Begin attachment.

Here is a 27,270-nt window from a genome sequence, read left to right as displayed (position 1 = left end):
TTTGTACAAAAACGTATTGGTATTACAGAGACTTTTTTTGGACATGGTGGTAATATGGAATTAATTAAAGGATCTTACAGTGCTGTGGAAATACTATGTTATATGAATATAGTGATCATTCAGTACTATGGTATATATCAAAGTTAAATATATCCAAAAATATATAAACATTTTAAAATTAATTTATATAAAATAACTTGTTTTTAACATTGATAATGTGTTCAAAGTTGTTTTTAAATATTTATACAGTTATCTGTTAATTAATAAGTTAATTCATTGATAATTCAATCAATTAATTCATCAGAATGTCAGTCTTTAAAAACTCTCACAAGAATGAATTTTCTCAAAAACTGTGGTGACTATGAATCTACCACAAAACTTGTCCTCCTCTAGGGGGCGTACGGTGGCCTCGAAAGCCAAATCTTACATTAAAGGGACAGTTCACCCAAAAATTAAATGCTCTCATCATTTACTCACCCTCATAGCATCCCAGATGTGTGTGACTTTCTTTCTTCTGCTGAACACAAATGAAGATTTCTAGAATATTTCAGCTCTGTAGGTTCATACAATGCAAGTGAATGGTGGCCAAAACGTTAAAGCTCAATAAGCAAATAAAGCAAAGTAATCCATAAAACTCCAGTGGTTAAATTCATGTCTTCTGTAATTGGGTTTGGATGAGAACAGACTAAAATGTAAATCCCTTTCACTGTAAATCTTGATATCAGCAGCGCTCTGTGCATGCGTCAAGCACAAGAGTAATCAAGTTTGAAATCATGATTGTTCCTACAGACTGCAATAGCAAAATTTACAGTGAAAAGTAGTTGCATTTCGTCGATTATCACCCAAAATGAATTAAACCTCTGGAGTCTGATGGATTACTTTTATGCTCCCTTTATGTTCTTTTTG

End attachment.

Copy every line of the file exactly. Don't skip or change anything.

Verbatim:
Here is a 27,270-nt window from a genome sequence, read left to right as displayed (position 1 = left end):
TTTGTACAAAAACGTATTGGTATTACAGAGACTTTTTTTGGACATGGTGGTAATATGGAATTAATTAAAGGATCTTACAGTGCTGTGGAAATACTATGTTATATGAATATAGTGATCATTCAGTACTATGGTATATATCAAAGTTAAATATATCCAAAAATATATAAACATTTTAAAATTAATTTATATAAAATAACTTGTTTTTAACATTGATAATGTGTTCAAAGTTGTTTTTAAATATTTATACAGTTATCTGTTAATTAATAAGTTAATTCATTGATAATTCAATCAATTAATTCATCAGAATGTCAGTCTTTAAAAACTCTCACAAGAATGAATTTTCTCAAAAACTGTGGTGACTATGAATCTACCACAAAACTTGTCCTCCTCTAGGGGGCGTACGGTGGCCTCGAAAGCCAAATCTTACATTAAAGGGACAGTTCACCCAAAAATTAAATGCTCTCATCATTTACTCACCCTCATAGCATCCCAGATGTGTGTGACTTTCTTTCTTCTGCTGAACACAAATGAAGATTTCTAGAATATTTCAGCTCTGTAGGTTCATACAATGCAAGTGAATGGTGGCCAAAACGTTAAAGCTCAATAAGCAAATAAAGCAAAGTAATCCATAAAACTCCAGTGGTTAAATTCATGTCTTCTGTAATTGGGTTTGGATGAGAACAGACTAAAATGTAAATCCCTTTCACTGTAAATCTTGATATCAGCAGCGCTCTGTGCATGCGTCAAGCACAAGAGTAATCAAGTTTGAAATCATGATTGTTCCTACAGACTGCAATAGCAAAATTTACAGTGAAAAGTAGTTGCATTTCGTCGATTATCACCCAAAATGAATTAAACCTCTGGAGTCTGATGGATTACTTTTATGCTCCCTTTATGTTCTTTTTG